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  • Writer's pictureTrail Guide Joe

5 Tips for Spring Hiking

Updated: Mar 28, 2021

Winter's end is nearing and spring is around the corner! Hikers of all skill levels will be hitting the trails as the weather warms. So what do you need to know to make the best experience you can while exploring the great outdoors? Use these 5 tips to help make your next spring hiking trip the best it can be!

Be Aware Of Wildlife

Spring is a time for reemergence! Reemergence of plant life, reemergence of wildlife, and you've got cabin-fever and are ready to reemerge yourself! But wait, wildlife is reemerging too? Of course! Many reptiles and animals that typically hibernate will likely be out and about as well. Keep your eyes open not just for bears but for mountain lions, snakes, and other potential dangers. If these predators are out and about in summer and fall, why is spring more of a concern? Great question! Having just woken up from hibernation can be a disorienting feeling not to mention how hungry you might be after taking such a long sleep. They will be looking for new sources of food and you don't want to be mistaken as that source of food or putting yourself in danger by being too close.

Be Mindful Of The Weather

Spring is known for bringing about above average rainfall. Be mindful of where your trail is leading you. Steer clear of dry creek beds and gullies that could suddenly fill with a torrent of water in a flash flood event. Keep in mind, you don't have to be in the rain to be affected by it. All that water has to go somewhere and if you are downstream, you could be caught off guard having never seen a drop of rain fall.

More than just rain, the changing of the seasons brings a change to the dominant airmass. Where cold air was king, now warmer air is taking over. The mixing of hot and cold air masses brings a somewhat violent exchange with it in the form of thunderstorms. These storms can be quite severe bringing lightning, heavy rains, hail, and possibly tornadoes if your area is prone to this sort of weather. Plan accordingly and don't get caught out in the open!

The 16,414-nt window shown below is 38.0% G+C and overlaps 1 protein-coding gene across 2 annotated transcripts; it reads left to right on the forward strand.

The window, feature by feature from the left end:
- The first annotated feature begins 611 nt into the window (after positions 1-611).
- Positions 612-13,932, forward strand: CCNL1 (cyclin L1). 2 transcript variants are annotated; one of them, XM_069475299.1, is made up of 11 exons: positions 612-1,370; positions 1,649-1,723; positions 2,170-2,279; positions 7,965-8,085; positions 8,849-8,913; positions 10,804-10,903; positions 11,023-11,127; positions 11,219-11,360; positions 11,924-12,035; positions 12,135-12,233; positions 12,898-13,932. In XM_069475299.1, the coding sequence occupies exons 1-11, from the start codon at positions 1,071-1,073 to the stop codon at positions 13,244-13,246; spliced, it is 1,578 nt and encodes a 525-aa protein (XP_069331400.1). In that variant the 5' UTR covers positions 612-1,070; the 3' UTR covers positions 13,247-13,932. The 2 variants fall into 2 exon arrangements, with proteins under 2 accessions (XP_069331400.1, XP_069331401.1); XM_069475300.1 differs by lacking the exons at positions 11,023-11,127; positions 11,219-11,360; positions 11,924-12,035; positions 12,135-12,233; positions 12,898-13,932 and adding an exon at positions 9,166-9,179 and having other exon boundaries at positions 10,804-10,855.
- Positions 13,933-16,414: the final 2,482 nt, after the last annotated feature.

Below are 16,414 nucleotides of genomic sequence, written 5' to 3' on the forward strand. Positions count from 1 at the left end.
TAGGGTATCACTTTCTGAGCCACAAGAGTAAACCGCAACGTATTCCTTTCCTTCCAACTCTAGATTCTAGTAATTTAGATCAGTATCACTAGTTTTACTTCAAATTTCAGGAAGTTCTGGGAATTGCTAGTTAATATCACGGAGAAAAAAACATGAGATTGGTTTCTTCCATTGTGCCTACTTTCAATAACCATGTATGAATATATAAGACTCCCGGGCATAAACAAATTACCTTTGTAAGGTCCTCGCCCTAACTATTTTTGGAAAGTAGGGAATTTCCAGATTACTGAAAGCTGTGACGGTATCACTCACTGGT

Come Prepared With Food And Water

It's no longer winter, the temperatures are higher as is the humidity. You know you're losing water if or when you break a sweat so of course you know you need to replenish your fluids while you're hiking! Why wouldn't you? OK, glad that's settled! Wait.. how much water should you bring? Great question! For long or arduous hikes, such as while backpacking, you'd want to bring enough water to consume at least 1 liter of water per hour. For an easy to moderately strenuous hike, bring enough water to consume at least ½ a liter of water per hour.

Dress Appropriately With Proper Clothing & Shoes

OK, winter is over, temperatures are more manageable. This should be a lot easier to handle, right? Sure! However, there are some considerations you should make. For instance, did you know bright, flowery colored clothing can draw bugs to you? Perhaps you aren't a fan of bugs, especially the stinging variety, then you might want to avoid looking like food to them as well.

This one might be easier to assume but, following the cold and snow, spring brings a rather messy thaw. That means mud and lots of it. Definitely bring your boots as you'll need the aggressive tread for traction especially on inclines. It wouldn't hurt to bring a hiking stick or trekking poles for stabilization on the more slippery parts of the trail. Just remember to check with local regulations as to whether your trail is open in these conditions.

Watch Out For Plants

Watch out for plants? OK, what's this guy talking about... there aren't man-eating plants, right? I'm talking about poison ivy, poison oak, poison sumac, and other rather treacherous plants that will begin popping up all around and if you're not careful, you could be walking into a rather uncomfortable situation! Your best course of action is to stay on the trails and avoid taking shortcuts, or bushwhacking, whenever possible. Well maintained and regularly trafficked trails are less likely to have areas of overgrowth of these plants and so you should be rather safe on your hike. Further more, taking the time to learn about these plants and how to identify them will go a long way in keeping you safe and happy in case you do have a run in with them on the trails!

Happy Trails!

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